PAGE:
7 5. Quarter as long (b) Instead of starting from rest, at the moment the force was applied, the cart is already moving with a constant speed in the direction of the force. After exerting the same constant force for the same short time interval, the increase in the cart's speed is: 1. wo times its initial speed 2. he square of its initial speed 3. Four times its initial speed 4. he same as when it started from rest 5. Cannot be determined from the information provided 7 Some Specific Forces: Will discuss four commonly known forces that act on an object.

8 8 N rope m f F g Force of Gravity: Attractive r force between two objects: F g = W r = mg ˆ j where ˆ j points upward and g = 9.8 m / s 2. ension: he force exerted by the pull of a rope (cable or string). he direction is along the rope. he rope is assumed to be massless (light) and unstretchable. he rope may be passed through a pulley that is assumed to be massless (light) and frictionless (well-oiled).

9 Example: 9 F c Fc F r y F r x mg What is, F r, and F c? Apply Newton's 2nd Law on the mass: F y = mg = 0 = mg Since the tension is the same every place along the rope, F r = = mg

10 10 F c F x = F cx = 0 F cx = = mg F y = F cy = 0 F cy = = mg F c = F 2 2 cx + F cy = 2mg θ = tan 1 F c y F cx = 45 o Friction: he resistance between two surfaces when attempting to slide one object across the other. Friction is always opposite to the direction of motion.

11 11 F F f f Normal Force: Force exerted by a surface on an object. he force is perpendicular (normal) to the surface. N y x N y x θ θ mg F y = N mg = 0 N = mg mg F y = N mgcosθ = 0 N = mg cosθ Normal force may be less or greater than the weight.

12 Newton's hird Law: Whenever a body exerts a force on a second body, the second body exerts an oppositely directed force of equal magnitude on first body. i.e. for every action, there is an equal and opposite reaction. 1st and 2nd Newton's Laws describe forces on a single body, while 3rd Law refers to a pair of forces acting on two different bodies. N mg Action- Reaction Pair 12 Problem 48 (p. 105) hree blocks on a horizontal frictionless table are connected as shown and pulled to the right with a force 3 = 65.0 N. If m 1 = 12.0 kg, m 2 = 24.0 kg, and m 3 = 31.0 kg, calculate (a) the acceleration, (b) the tensions 1 and 2. R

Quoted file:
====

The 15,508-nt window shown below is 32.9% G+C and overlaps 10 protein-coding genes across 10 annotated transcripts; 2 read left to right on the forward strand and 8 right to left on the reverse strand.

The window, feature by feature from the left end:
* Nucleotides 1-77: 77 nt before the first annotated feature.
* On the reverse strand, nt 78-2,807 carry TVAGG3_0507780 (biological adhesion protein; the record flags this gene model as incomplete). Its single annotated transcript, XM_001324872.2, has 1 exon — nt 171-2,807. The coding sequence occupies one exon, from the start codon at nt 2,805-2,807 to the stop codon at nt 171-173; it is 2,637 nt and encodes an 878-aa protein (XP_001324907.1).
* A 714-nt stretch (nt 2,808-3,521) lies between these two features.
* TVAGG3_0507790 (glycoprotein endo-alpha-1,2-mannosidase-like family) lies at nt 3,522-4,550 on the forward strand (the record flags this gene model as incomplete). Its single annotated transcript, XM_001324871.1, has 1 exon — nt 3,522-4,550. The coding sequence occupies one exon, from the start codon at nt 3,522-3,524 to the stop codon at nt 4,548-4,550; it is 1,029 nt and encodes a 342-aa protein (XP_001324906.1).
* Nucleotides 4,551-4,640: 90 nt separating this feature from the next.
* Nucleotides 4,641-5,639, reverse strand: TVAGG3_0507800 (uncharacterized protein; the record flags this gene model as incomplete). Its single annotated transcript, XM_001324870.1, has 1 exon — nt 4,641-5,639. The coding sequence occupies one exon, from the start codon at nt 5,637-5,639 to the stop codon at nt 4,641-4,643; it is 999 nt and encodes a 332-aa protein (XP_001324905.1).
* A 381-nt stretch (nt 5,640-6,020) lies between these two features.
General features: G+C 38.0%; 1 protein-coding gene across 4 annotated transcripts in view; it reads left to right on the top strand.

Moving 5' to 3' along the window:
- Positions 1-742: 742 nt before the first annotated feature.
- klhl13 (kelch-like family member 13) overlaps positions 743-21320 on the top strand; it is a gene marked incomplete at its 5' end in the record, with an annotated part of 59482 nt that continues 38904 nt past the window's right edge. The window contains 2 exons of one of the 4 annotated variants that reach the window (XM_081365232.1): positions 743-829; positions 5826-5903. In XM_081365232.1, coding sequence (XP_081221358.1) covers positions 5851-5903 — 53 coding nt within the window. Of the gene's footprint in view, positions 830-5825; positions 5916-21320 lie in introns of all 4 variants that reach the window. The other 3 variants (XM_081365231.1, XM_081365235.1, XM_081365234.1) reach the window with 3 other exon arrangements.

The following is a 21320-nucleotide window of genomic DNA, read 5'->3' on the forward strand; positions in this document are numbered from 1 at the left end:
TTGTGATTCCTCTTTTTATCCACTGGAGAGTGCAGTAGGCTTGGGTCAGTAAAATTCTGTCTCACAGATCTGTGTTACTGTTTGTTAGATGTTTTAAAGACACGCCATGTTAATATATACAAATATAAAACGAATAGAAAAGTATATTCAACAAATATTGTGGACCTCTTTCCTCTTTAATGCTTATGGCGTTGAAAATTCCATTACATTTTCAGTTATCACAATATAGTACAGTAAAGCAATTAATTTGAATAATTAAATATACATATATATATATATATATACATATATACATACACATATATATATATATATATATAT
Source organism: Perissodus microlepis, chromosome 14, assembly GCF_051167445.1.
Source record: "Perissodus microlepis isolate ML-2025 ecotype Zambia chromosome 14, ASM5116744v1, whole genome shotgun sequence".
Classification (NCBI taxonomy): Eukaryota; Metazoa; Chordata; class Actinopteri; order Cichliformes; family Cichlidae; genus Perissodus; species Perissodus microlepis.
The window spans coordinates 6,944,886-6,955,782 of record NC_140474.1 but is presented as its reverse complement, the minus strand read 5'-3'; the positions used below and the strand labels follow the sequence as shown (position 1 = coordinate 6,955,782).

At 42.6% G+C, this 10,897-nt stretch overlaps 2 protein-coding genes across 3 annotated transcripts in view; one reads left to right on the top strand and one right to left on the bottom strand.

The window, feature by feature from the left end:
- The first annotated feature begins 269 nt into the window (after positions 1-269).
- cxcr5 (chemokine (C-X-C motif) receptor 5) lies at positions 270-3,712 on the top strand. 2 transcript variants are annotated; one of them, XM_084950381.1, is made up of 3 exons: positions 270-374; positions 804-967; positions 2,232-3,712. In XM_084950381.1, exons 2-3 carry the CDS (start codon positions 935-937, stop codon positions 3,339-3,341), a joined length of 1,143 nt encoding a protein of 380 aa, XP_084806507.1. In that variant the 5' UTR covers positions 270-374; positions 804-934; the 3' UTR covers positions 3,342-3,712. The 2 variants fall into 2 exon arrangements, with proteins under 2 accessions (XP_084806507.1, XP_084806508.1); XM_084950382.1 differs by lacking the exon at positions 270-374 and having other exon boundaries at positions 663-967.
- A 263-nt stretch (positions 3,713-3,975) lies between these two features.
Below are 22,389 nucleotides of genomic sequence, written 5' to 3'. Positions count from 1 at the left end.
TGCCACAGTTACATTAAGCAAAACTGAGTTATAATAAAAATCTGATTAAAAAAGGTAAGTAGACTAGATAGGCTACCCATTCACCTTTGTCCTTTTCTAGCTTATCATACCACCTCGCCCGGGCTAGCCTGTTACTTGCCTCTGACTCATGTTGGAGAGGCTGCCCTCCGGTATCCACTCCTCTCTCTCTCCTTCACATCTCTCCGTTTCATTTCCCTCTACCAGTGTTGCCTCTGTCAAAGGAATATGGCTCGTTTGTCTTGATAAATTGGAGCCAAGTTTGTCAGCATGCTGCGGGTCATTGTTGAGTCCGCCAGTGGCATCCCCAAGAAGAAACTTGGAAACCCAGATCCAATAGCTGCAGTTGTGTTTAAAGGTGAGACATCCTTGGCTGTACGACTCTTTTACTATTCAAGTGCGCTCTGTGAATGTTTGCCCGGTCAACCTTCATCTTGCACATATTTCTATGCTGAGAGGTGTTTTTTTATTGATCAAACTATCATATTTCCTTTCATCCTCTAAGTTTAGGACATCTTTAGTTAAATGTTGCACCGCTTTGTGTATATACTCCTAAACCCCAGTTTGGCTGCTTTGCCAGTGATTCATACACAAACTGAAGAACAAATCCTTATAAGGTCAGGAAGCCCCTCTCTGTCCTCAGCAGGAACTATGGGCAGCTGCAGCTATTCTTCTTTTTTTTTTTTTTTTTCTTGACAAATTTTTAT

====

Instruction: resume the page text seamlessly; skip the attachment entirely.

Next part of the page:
13 x m 1 1 m m 3 13 N1 N 2 2 N g g g m 1 m 2 m 3 = 1 = m 1 a (1) F x1 = 2 1 = m 2 a (2) F x2 = 3 2 = m 3 a (3) F x3 Substitute (1) in (2), 2 = 1 + m 2 a = m 1 a + m 2 a Substitute in (3),

14 3 = 2 + m 3 a = m 1 a + m 2 a + m 3 a 14 3 a = m 1 + m 2 + m N = ( ) kg = 0.97 m s 2 From (1), 1 = m 1 a = =11.6 N 2 = 1 + m 2 a = = 34.9 N If 3 = 0 a = 0 1 = 2 = 0 If m 2 = 0 1 = 2 a can be determined as if we treat all three boxes as a single box with m = m 1 + m 2 + m 3 Conceptual Question:

15 (a) rope > 0 15 he normal force exerting on the block is: 1. > mg 2. < mg 3. = mg (b) Consider a person standing in an elevator that is accelerating upward. he upward normal force N exerted by the elevator floor on the person is 1. greater than the person s weight 2. less than the person s weight 3. the same as the person s weight Problem 52 (p. 104) A 85-kg man lowers himself to the ground from a height of 10.0 m by holding onto a rope that runs over a frictionless pulley to a 65-kg sandbag. (a) With what speed does he hit the ground if he started from rest? (b) Is there

16 anything he could do to reduce the landing speed? 16 free-body diagram: y a man a m 1 g m g 2 sandbag (a) Need to calculate a: Man: m 1 g = m 1 a (1) Sandbag: m 2 g = m 2 a (2) (1) + (2) m 1 g m 2 g = (m 1 + m 2 )a a = m 1 m 2 m 1 + m 2 g = (85 65) kg ( ) kg 9.8m s2 Unit: OK = 1.3m s 2